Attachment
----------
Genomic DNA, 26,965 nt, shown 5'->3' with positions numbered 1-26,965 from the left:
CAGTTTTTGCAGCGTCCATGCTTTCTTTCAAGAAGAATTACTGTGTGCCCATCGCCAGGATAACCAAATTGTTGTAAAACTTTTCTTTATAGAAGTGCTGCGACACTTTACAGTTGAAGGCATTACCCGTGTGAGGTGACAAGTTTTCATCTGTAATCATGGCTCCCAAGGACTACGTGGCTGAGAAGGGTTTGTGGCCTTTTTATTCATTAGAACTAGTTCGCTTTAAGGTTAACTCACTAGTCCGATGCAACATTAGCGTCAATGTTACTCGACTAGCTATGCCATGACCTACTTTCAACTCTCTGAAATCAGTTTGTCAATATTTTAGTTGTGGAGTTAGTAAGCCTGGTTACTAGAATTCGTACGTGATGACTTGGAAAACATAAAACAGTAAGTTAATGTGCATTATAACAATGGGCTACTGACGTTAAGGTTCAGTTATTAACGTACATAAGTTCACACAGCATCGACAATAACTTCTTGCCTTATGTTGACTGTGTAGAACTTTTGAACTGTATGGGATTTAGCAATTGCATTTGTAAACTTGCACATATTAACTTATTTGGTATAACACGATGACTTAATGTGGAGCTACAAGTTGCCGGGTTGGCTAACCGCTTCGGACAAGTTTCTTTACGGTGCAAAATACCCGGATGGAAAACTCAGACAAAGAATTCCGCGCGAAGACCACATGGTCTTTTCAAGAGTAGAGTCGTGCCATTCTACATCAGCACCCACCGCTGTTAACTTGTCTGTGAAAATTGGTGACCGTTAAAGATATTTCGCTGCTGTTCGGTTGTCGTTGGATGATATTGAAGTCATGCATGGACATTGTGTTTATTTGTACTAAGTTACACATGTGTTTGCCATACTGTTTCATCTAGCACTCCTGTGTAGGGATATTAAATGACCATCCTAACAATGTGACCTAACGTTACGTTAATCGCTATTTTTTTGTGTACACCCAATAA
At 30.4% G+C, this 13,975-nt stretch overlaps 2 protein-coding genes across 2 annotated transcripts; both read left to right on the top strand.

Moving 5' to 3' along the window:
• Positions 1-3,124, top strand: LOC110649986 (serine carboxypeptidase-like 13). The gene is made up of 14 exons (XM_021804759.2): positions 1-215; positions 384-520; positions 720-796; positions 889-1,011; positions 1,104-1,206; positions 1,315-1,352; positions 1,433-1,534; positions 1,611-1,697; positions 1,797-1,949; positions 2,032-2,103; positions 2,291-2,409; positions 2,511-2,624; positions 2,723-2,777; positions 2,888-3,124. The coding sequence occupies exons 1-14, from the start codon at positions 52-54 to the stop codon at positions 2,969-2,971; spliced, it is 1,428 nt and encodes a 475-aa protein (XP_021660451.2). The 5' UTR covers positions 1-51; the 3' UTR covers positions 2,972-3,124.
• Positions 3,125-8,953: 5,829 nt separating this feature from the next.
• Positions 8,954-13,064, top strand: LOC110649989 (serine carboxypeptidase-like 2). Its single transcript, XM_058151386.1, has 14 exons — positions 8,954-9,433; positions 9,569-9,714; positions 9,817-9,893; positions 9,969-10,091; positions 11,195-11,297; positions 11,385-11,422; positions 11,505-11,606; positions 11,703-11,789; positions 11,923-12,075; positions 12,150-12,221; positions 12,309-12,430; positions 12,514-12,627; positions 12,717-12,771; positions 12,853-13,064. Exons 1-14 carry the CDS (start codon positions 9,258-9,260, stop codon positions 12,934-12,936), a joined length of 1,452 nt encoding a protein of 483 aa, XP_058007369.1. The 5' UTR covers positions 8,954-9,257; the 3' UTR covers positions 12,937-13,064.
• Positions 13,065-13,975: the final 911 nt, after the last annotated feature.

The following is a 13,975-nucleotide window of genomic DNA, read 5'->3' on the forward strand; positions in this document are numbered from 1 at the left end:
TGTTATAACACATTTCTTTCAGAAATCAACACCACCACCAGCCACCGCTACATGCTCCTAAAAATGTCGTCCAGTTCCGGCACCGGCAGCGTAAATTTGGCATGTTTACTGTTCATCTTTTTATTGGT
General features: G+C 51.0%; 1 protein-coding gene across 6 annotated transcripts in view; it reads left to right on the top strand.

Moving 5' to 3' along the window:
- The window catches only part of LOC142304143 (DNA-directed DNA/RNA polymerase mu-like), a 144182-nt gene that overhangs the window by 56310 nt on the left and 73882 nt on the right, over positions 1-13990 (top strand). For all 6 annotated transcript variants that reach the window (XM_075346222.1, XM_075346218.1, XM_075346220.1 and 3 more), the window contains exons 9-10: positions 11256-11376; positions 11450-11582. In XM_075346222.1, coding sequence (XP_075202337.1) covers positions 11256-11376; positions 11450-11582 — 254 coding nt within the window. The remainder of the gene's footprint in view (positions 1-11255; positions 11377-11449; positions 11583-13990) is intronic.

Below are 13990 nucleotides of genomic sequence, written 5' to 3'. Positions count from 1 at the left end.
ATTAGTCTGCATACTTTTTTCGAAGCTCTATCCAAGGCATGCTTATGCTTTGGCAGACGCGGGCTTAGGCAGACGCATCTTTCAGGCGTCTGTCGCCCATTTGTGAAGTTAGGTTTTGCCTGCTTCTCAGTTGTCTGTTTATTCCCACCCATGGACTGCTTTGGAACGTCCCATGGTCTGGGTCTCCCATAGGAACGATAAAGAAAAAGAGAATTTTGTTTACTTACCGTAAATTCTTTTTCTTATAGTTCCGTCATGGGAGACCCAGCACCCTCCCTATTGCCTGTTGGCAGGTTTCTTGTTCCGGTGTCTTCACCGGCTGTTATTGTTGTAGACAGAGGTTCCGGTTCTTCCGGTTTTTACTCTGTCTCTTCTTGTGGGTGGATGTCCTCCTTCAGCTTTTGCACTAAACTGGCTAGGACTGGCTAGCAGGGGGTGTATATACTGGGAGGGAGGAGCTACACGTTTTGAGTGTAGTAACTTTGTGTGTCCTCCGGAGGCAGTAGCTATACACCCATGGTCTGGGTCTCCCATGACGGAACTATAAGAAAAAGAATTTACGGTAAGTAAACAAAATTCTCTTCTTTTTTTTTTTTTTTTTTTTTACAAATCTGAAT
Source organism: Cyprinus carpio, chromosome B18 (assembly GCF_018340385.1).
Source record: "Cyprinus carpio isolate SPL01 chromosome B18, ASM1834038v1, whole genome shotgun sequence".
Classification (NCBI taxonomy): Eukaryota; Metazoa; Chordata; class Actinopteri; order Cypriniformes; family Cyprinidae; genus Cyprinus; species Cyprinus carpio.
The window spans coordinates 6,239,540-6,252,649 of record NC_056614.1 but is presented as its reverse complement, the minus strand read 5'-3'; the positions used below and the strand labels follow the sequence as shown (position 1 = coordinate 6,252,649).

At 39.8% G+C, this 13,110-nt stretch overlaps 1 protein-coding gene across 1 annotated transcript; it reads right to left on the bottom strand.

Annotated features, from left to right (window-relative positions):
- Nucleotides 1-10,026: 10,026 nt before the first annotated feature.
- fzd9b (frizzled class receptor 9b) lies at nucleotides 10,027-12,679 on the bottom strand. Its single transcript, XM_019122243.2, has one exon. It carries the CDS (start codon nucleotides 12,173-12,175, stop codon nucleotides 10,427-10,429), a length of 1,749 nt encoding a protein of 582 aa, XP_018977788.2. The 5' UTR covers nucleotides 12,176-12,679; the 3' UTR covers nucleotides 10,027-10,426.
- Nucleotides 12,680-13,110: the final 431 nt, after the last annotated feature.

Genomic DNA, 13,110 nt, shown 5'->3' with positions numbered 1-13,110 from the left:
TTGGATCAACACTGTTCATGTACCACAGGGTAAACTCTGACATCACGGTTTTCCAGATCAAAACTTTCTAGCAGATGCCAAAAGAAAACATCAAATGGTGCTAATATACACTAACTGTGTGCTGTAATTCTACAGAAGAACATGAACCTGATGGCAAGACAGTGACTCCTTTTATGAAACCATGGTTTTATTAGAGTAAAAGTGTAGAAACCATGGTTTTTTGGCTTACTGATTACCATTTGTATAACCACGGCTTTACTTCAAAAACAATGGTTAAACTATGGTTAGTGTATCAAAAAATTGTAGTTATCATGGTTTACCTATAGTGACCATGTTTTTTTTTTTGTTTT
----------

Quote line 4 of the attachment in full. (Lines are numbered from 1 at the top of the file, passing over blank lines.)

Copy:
Moving 5' to 3' along the window: